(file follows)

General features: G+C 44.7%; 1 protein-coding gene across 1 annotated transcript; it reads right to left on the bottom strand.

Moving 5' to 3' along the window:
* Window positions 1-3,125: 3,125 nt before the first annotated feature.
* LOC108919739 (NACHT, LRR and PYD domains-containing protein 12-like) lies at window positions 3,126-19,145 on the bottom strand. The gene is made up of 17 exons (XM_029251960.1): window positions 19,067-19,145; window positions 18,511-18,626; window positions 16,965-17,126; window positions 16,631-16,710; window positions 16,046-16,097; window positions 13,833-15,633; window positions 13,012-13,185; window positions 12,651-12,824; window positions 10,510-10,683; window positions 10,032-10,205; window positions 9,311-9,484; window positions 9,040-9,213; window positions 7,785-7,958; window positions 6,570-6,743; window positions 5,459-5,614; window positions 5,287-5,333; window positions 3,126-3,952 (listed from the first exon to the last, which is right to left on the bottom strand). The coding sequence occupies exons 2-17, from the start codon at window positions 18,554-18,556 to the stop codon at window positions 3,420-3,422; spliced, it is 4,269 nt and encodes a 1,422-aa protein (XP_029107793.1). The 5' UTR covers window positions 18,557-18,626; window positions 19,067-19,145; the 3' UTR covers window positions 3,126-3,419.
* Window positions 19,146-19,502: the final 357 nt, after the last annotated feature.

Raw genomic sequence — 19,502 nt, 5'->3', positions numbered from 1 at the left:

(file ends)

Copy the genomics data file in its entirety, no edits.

General features: G+C 44.7%; 1 protein-coding gene across 1 annotated transcript; it reads right to left on the bottom strand.

Moving 5' to 3' along the window:
* Window positions 1-3,125: 3,125 nt before the first annotated feature.
* LOC108919739 (NACHT, LRR and PYD domains-containing protein 12-like) lies at window positions 3,126-19,145 on the bottom strand. The gene is made up of 17 exons (XM_029251960.1): window positions 19,067-19,145; window positions 18,511-18,626; window positions 16,965-17,126; window positions 16,631-16,710; window positions 16,046-16,097; window positions 13,833-15,633; window positions 13,012-13,185; window positions 12,651-12,824; window positions 10,510-10,683; window positions 10,032-10,205; window positions 9,311-9,484; window positions 9,040-9,213; window positions 7,785-7,958; window positions 6,570-6,743; window positions 5,459-5,614; window positions 5,287-5,333; window positions 3,126-3,952 (listed from the first exon to the last, which is right to left on the bottom strand). The coding sequence occupies exons 2-17, from the start codon at window positions 18,554-18,556 to the stop codon at window positions 3,420-3,422; spliced, it is 4,269 nt and encodes a 1,422-aa protein (XP_029107793.1). The 5' UTR covers window positions 18,557-18,626; window positions 19,067-19,145; the 3' UTR covers window positions 3,126-3,419.
* Window positions 19,146-19,502: the final 357 nt, after the last annotated feature.

Raw genomic sequence — 19,502 nt, 5'->3', positions numbered from 1 at the left: